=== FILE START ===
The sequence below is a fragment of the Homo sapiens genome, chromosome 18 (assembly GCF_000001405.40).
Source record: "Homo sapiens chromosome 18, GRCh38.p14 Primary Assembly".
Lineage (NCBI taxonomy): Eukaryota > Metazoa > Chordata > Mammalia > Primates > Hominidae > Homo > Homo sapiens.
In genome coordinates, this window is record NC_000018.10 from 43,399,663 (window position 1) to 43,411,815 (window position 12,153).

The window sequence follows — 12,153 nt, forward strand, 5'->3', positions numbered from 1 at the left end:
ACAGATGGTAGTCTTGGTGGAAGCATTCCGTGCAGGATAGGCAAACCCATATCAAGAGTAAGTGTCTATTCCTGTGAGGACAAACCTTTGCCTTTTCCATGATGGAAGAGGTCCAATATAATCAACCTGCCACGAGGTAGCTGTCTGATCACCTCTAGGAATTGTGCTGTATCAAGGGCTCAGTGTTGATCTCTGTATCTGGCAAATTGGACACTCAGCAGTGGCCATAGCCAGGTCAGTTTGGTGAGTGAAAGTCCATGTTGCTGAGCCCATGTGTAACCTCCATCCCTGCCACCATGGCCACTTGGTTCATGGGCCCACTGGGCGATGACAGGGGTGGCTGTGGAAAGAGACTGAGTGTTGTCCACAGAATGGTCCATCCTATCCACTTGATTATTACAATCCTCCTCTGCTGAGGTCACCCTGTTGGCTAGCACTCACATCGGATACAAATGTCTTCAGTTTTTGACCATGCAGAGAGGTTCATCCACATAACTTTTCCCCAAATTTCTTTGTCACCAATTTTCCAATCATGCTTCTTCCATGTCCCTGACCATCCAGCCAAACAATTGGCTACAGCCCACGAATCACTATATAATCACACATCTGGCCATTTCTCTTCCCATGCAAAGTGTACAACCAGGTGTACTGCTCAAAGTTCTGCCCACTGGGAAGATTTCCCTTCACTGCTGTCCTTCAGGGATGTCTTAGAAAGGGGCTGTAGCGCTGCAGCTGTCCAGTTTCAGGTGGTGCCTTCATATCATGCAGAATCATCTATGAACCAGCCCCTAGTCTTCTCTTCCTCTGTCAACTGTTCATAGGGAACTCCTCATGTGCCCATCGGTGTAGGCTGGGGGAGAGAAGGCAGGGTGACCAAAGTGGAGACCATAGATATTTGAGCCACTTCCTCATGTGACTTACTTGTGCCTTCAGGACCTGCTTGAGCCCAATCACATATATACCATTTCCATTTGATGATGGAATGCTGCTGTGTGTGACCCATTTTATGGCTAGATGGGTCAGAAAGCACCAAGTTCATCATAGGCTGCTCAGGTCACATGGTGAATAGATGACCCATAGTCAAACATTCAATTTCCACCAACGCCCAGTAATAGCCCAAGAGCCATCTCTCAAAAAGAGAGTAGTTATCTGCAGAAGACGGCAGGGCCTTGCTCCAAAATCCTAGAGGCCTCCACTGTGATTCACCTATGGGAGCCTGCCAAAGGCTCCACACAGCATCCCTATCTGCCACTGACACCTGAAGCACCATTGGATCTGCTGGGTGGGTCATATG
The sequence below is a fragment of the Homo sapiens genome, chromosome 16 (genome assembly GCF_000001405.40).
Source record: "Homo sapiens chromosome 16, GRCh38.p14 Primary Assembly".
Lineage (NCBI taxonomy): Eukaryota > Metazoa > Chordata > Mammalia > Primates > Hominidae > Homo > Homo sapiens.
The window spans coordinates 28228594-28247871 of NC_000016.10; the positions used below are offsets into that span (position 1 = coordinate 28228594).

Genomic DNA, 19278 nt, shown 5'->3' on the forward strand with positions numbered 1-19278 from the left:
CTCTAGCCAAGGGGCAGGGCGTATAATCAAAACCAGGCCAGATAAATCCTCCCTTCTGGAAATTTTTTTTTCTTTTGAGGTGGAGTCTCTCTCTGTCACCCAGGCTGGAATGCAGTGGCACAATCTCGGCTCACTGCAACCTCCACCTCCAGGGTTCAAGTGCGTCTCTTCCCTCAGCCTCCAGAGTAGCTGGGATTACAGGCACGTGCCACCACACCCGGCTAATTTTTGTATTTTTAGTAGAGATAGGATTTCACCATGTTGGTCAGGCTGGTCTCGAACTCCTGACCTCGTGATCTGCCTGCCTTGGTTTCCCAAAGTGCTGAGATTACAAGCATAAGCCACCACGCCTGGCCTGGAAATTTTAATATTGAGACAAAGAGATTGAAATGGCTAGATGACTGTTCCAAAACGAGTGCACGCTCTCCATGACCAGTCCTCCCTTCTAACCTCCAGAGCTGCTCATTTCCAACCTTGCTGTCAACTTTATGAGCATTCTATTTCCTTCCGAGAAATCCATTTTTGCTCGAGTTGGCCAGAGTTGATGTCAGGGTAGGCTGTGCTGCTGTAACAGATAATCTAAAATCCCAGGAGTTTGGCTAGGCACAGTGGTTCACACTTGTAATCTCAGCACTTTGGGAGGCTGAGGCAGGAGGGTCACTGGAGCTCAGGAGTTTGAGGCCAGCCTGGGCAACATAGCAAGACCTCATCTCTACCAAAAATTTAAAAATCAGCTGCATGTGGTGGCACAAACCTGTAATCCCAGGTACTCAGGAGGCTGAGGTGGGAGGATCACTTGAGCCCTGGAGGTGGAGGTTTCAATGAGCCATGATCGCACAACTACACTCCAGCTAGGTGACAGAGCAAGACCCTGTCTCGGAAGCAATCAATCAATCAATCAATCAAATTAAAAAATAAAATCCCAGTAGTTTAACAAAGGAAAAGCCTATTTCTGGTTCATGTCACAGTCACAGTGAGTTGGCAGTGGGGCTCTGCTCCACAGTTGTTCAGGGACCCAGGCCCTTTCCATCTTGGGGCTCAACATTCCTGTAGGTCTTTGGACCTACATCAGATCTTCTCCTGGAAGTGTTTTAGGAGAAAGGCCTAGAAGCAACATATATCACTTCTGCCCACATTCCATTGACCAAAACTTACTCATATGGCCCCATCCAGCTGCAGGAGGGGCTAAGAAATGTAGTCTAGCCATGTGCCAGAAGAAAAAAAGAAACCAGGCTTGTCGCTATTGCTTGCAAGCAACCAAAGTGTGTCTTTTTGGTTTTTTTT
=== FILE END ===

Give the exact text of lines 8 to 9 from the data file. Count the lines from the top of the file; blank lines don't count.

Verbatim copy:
Source record: "Homo sapiens chromosome 16, GRCh38.p14 Primary Assembly".
Lineage (NCBI taxonomy): Eukaryota > Metazoa > Chordata > Mammalia > Primates > Hominidae > Homo > Homo sapiens.